Packaging Testing Category Packaging Testing Articles

Packaging testing is the testing of materials, components, units and interactions of the package. Multiple tests are done on packaging to ensure maximum safety and quality assurance with regards to specification and regulation. Testing prototypes and concepts can help identify problematic errors and cost effectiveness. Risk management, product liability and patents more

Packaging testing is the testing of materials, components, units and interactions of the package. Multiple tests are done on packaging to ensure maximum safety and quality assurance with regards to specification and regulation. Testing prototypes and concepts can help identify problematic errors and cost effectiveness. Risk management, product liability and patents are all areas of packaging that need to be tested and modified. Some examples of testing are food packaging, which must withstand the problems associated with distribution and storage until it reaches the customer. Tests covered include transit, closure torque, friction, drop, material, compression, tear, tensile strength, mullen burst, vibration, leak and peel test. Other areas covered include: Packaging analysis and testing, packaging migration analysis, integrity testing, taint analysis, active packaging, child resistant and intelligent packaging.

Permeability Testing is used to test the permeability of a package, that being, to see how much liquid or gas can make its way into the package, potentially damaging the product housed within. One method uses a central module which is separated by the test film; the testing gas is fed on the one side of the cell and the permeated gas is carried to the detector by a sweep gas. The diagram on the right shows a testing cell for films, normally made from metals like stainless steel. The testing medium (liquid or gas) is situated in the inner pipe and the permeate is collected in the space between the pipe and the glass wall. It is transported by a sweep gas to an analysing device.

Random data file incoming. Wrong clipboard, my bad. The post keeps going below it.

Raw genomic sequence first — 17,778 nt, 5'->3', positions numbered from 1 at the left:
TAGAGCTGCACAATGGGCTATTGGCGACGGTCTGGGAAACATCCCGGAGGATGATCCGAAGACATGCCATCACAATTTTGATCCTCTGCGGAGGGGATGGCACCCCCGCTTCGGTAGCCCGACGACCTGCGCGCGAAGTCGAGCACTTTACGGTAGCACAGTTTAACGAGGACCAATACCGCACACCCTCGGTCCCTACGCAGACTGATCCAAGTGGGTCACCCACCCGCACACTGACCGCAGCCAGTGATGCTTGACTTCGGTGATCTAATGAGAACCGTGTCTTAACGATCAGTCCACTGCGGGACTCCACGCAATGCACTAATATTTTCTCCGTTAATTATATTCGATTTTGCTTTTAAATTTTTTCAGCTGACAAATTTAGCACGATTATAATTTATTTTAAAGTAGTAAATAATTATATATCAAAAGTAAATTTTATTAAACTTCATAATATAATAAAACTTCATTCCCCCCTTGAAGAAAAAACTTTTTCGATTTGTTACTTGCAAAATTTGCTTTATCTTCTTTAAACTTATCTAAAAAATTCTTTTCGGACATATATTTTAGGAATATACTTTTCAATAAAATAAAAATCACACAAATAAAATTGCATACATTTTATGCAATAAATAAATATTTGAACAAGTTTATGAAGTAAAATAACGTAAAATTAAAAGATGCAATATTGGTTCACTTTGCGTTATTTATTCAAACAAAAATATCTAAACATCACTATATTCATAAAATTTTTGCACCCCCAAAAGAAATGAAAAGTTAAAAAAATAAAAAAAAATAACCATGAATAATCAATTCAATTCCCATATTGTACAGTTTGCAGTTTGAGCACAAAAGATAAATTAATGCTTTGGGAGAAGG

Seal testing is integral as it ensures seals are airtight, therefore not allowing air or water in or out of the package. Examples that use this method include items such as thermos flasks, bottles containing beverages and also pharmaceutical packaging. Standard test methods are available for measuring the moisture vapour transmission rate, oxygen transmission rate etc, of the packaging materials. Completed packages, however, involve heat seals, joints and closures that often reduce the effective barrier of the package. For example, the glass of a glass bottle may have an effective total barrier but the screw cap closure and the closure liner may not.

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